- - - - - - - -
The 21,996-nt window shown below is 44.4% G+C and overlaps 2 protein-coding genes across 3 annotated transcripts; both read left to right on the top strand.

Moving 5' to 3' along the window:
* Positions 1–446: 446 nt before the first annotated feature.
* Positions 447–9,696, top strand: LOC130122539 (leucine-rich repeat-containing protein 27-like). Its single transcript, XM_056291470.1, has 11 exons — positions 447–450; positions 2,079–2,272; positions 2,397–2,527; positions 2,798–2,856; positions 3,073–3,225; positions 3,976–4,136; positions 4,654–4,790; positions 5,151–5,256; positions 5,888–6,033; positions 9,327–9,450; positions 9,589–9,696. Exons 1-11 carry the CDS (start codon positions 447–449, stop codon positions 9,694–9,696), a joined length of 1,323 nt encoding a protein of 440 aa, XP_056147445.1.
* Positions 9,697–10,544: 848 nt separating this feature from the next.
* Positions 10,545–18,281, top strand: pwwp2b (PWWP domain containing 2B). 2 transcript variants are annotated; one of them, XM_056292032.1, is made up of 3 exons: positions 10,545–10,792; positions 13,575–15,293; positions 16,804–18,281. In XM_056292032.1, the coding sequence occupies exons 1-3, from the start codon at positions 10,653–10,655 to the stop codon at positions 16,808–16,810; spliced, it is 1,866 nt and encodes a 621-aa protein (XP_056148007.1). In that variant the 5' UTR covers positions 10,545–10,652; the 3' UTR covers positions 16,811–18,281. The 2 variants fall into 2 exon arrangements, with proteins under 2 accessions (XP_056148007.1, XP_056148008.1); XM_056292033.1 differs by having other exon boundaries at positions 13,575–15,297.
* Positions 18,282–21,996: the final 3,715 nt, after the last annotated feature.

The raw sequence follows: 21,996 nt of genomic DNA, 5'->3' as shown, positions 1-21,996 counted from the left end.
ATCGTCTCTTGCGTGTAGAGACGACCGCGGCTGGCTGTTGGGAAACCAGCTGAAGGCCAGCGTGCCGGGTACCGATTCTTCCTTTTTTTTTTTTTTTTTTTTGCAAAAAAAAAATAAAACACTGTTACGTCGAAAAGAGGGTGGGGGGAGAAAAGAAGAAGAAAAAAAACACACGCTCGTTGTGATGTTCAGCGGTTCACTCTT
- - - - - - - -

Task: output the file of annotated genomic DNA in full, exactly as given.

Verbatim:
The 21,996-nt window shown below is 44.4% G+C and overlaps 2 protein-coding genes across 3 annotated transcripts; both read left to right on the top strand.

Moving 5' to 3' along the window:
* Positions 1–446: 446 nt before the first annotated feature.
* Positions 447–9,696, top strand: LOC130122539 (leucine-rich repeat-containing protein 27-like). Its single transcript, XM_056291470.1, has 11 exons — positions 447–450; positions 2,079–2,272; positions 2,397–2,527; positions 2,798–2,856; positions 3,073–3,225; positions 3,976–4,136; positions 4,654–4,790; positions 5,151–5,256; positions 5,888–6,033; positions 9,327–9,450; positions 9,589–9,696. Exons 1-11 carry the CDS (start codon positions 447–449, stop codon positions 9,694–9,696), a joined length of 1,323 nt encoding a protein of 440 aa, XP_056147445.1.
* Positions 9,697–10,544: 848 nt separating this feature from the next.
* Positions 10,545–18,281, top strand: pwwp2b (PWWP domain containing 2B). 2 transcript variants are annotated; one of them, XM_056292032.1, is made up of 3 exons: positions 10,545–10,792; positions 13,575–15,293; positions 16,804–18,281. In XM_056292032.1, the coding sequence occupies exons 1-3, from the start codon at positions 10,653–10,655 to the stop codon at positions 16,808–16,810; spliced, it is 1,866 nt and encodes a 621-aa protein (XP_056148007.1). In that variant the 5' UTR covers positions 10,545–10,652; the 3' UTR covers positions 16,811–18,281. The 2 variants fall into 2 exon arrangements, with proteins under 2 accessions (XP_056148007.1, XP_056148008.1); XM_056292033.1 differs by having other exon boundaries at positions 13,575–15,297.
* Positions 18,282–21,996: the final 3,715 nt, after the last annotated feature.

The raw sequence follows: 21,996 nt of genomic DNA, 5'->3' as shown, positions 1-21,996 counted from the left end.
ATCGTCTCTTGCGTGTAGAGACGACCGCGGCTGGCTGTTGGGAAACCAGCTGAAGGCCAGCGTGCCGGGTACCGATTCTTCCTTTTTTTTTTTTTTTTTTTTGCAAAAAAAAAATAAAACACTGTTACGTCGAAAAGAGGGTGGGGGGAGAAAAGAAGAAGAAAAAAAACACACGCTCGTTGTGATGTTCAGCGGTTCACTCTT